The following diagram illustrates how a developer might manage the lifecycle of a title. The new achievement system elevates our familiar mechanics with more flexibility, that empowers the developer to run the title as a service by adding value and maintaining user engagement over time.
This new achievement system provides more flexibility of how achievements are unlocked, how and when achievements are added, and what benefits achievements deliver to users.
Figure 1. How a title might drive user behavior.
Flexible options for rewarding achievement
The achievement system has been expanded to support more flexible reward options. Gamerscore remains as a valuable reward that tracks a single, common gaming score for the user across the Xbox Live ecosystem, but now you—the developer or publisher—can use achievements as a delivery mechanism for a much wider range of rewards, both within your title and outside of your title.
An achievement can be configured with multiple rewards, up to one reward of each reward type. An achievement can also be configured with no explicit reward; in such a case, the achievement's icon acts as a visual badge for the player who acquired the achievement.
Xbox Live supports the following types of rewards:
- In-app rewards
We are committed to preserving the integrity of the gamerscore value that has been built up with our Xbox Live users. There is only one gamerscore per user. Any gamerscore that a user earns on existing Xbox Live platforms such as Xbox or Windows 10 will count toward a single gamerscore for that user.
When a user unlocks a gamerscore achievement, Xbox Live automatically increases the user's gamerscore by the configured amount.
There are restrictions on which titles may offer gamerscore as a reward on their achievements. See the policy documents on https://developer.xboxlive.com/ for the latest information.
Do you have some interesting concept art that your designers drew early in your title's inception phase? Do you have beautiful, high-resolution images that can decorate your hub application when players visit? Perhaps your app supports multiple skins? With the Art reward, you can power lush, beautiful experiences in your titles and beyond that your players must earn.
High-resolution concept art, early design drawings, specially created art assets, and other digital art assets may be offered as a reward to users for unlocking an achievement. These assets may be displayed within the Xbox Dashboard experience and can be displayed in companion experiences simply by querying the Achievements service to retrieve the pertinent metadata.
In-app rewards give developers much more flexibility and control over the rewards that an achievement offers. In-app rewards enable you to use achievements to deliver custom in-game rewards directly to your users without necessarily updating your title.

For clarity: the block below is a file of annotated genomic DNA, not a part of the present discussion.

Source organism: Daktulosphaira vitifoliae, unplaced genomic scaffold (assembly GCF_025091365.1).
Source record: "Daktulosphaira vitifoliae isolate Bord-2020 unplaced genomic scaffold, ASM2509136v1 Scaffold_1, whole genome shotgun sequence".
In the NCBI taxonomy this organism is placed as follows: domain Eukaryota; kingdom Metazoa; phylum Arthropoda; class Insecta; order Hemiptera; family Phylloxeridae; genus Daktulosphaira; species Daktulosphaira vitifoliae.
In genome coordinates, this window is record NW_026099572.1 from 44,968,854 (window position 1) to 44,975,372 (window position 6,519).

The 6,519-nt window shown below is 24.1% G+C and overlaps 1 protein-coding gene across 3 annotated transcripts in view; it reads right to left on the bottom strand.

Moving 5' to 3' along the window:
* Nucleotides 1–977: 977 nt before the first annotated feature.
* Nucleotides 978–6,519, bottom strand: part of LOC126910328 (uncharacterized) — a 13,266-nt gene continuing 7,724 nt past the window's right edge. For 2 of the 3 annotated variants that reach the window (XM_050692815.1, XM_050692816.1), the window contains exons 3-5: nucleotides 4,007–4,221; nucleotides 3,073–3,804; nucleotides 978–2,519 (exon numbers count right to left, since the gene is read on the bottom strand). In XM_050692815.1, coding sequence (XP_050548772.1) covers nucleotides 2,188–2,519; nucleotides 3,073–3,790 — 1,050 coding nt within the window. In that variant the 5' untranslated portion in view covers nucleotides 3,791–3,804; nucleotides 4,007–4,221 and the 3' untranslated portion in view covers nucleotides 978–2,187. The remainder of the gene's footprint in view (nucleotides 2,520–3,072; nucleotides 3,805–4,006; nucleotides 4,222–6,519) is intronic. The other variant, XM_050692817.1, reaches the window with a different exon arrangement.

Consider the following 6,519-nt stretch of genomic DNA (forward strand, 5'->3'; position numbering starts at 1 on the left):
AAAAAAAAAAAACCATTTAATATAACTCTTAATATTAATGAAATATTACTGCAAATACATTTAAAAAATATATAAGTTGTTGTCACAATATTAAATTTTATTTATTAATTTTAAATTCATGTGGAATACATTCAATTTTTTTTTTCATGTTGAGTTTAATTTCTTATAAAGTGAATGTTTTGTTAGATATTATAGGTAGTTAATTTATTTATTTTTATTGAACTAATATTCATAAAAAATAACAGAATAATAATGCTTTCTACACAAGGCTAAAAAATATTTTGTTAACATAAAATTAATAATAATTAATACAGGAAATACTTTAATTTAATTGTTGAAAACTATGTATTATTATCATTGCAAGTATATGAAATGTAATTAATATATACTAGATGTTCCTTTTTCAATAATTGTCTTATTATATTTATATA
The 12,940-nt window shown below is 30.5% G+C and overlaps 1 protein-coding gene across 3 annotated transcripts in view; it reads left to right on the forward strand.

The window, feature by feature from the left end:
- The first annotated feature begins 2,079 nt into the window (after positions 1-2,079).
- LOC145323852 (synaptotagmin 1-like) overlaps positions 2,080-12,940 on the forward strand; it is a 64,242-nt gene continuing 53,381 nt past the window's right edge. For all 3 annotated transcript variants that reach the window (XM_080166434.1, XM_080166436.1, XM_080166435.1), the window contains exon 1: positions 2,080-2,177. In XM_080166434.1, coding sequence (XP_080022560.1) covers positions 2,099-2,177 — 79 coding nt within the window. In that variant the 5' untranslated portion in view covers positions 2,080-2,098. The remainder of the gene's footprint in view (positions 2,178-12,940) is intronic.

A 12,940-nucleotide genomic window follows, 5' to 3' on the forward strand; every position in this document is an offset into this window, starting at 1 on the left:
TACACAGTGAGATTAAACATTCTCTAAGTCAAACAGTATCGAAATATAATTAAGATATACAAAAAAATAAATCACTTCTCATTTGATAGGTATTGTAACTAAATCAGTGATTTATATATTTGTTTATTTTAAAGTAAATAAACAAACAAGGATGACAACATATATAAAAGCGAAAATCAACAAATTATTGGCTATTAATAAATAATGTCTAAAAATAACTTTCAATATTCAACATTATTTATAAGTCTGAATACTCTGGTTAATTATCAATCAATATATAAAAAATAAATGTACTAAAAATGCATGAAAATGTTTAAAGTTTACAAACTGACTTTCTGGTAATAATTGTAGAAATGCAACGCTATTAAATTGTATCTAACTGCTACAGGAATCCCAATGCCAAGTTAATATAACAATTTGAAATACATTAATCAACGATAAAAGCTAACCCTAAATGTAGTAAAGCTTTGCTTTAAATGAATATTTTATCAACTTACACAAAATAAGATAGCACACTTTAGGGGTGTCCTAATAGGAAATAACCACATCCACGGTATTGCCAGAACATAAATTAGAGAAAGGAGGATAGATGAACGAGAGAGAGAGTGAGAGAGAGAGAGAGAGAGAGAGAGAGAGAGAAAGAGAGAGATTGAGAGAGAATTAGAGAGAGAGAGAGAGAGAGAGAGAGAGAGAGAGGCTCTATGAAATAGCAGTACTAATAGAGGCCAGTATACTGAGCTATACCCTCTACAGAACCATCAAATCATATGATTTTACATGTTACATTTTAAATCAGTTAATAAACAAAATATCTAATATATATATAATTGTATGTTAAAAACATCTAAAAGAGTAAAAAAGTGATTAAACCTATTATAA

You simply configure the achievement reward with a code, ID, or phrase that your title will recognize, and when the user unlocks the achievement, Xbox LIVE will send that code to your title, thereby informing the title of the reward to deliver to the user.
The reward itself is up to you, the developer. Reward ideas include:
- Extra in-game currency or points
- Access to a special character, weapon, or map
- A temporary experience multiplier.
Configuring in-app rewards
Configuring an in-app reward for an achievement is fairly straightforward. The achievement owner must provide a reward name, a reward description, and a reward icon in addition to a reward value. This reward value is determined by the developer and must be something that either the game can interpret and properly handle OR that the user can enter as part of a title-specific reward redemption experience.
An example of a reward value that the game can interpret might be a 5-digit number or a special string which the game or the game's service knows maps to a particular in-game item. Developers may want to leverage the Title Managed Storage (TMS) service to make it easy to add new reward values over time that the game will understand how to read.
An example of a reward value that the user must submit might be a special code or string that the user enters into a redemption experience within the title, within a companion app, or on the developer's website.
Redeeming in-app rewards
An in-app reward takes effect when the user redeems the reward within the game. Titles must be aware that a user has unlocked an achievement that is configured with an in-app reward so the title can properly deliver the reward to the user. To do this, titles should do the following:
Query the Achievements service upon title launch or title resume from suspension to see which unlocked achievements have in-app rewards and to get the reward code for each. This should always be done to make sure you catch any achievements that may have been unlocked while the title wasn't running or on another console.
To query, you can use the RESTful Achievements URIs or the APIs in the Microsoft.Xbox.Services.Achievements Namespace.
Register to receive a notification when one of your achievements is unlocked. This is optional, though probably desirable to most titles. Note that titles will only receive this notification if the title is actually running when the unlock happens. This is another reason why the previous step is important.
To register for an achievement notification, use the
AchievementNotifier.GetTitleIdFilteredSourcemethod. That API Reference page includes sample code showing how to register.